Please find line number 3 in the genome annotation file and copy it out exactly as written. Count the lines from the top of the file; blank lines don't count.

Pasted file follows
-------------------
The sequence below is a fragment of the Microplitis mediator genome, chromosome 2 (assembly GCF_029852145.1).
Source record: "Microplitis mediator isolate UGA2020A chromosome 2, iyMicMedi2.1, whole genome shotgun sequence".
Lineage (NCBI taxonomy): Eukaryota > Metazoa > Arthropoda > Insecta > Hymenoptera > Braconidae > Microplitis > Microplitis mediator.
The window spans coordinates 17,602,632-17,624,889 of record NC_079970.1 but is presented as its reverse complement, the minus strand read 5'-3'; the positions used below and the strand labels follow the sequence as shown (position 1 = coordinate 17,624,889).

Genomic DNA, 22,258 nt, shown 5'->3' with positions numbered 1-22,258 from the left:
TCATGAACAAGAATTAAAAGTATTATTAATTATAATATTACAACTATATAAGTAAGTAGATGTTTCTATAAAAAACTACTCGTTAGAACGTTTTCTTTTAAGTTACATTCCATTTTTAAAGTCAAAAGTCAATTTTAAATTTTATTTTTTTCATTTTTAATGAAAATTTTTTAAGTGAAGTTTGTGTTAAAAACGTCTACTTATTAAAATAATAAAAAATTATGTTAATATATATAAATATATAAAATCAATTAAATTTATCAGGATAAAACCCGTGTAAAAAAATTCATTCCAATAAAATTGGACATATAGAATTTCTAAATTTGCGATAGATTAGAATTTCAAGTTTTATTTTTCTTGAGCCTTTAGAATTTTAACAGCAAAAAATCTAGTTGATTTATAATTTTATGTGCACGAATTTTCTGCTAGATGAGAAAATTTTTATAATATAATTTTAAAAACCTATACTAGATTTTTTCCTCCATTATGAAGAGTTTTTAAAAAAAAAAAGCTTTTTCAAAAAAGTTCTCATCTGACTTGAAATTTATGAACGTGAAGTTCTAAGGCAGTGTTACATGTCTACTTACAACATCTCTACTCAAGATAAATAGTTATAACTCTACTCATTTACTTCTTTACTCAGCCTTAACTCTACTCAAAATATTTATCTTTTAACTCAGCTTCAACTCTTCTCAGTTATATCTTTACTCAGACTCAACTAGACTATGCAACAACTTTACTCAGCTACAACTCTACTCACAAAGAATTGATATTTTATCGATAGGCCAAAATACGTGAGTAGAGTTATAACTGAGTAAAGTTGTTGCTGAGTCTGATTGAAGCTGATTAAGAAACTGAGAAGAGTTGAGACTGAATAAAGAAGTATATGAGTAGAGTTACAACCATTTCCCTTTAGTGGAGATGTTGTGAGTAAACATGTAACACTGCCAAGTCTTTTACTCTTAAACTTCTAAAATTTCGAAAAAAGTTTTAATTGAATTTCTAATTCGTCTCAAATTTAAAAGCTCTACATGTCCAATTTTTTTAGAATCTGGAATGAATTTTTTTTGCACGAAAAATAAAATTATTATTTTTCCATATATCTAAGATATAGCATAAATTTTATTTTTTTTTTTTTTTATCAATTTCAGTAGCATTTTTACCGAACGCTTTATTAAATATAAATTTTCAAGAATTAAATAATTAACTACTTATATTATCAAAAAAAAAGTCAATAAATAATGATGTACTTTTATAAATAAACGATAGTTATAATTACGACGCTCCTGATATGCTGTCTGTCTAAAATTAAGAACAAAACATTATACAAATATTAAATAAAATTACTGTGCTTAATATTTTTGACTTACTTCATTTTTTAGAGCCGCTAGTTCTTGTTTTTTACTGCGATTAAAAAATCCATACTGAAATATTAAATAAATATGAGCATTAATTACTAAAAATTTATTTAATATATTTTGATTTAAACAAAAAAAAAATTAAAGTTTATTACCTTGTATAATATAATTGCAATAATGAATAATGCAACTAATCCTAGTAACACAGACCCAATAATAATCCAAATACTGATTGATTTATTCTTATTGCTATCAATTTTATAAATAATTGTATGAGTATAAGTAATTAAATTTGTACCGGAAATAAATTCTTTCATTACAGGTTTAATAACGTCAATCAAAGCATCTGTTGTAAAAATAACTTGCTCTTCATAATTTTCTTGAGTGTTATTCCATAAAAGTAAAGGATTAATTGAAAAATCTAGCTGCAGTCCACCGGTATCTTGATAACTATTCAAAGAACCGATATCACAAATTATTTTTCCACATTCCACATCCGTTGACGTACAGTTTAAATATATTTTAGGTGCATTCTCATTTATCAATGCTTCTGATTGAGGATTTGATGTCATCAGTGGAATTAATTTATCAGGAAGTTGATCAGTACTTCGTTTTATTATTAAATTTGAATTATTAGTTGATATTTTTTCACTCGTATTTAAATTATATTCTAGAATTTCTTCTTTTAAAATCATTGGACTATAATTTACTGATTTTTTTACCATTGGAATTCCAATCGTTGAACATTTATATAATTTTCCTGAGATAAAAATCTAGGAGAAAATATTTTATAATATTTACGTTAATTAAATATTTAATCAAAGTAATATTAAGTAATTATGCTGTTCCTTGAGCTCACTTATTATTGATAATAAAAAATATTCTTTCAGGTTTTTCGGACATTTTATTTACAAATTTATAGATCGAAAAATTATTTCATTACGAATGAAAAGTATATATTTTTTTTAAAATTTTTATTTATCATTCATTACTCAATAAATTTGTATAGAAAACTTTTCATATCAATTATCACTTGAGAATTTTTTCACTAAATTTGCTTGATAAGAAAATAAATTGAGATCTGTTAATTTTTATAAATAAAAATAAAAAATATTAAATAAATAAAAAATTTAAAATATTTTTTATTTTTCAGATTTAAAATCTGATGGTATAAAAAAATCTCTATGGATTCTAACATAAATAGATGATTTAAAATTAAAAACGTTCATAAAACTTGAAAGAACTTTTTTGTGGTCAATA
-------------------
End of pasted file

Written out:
Lineage (NCBI taxonomy): Eukaryota > Metazoa > Arthropoda > Insecta > Hymenoptera > Braconidae > Microplitis > Microplitis mediator.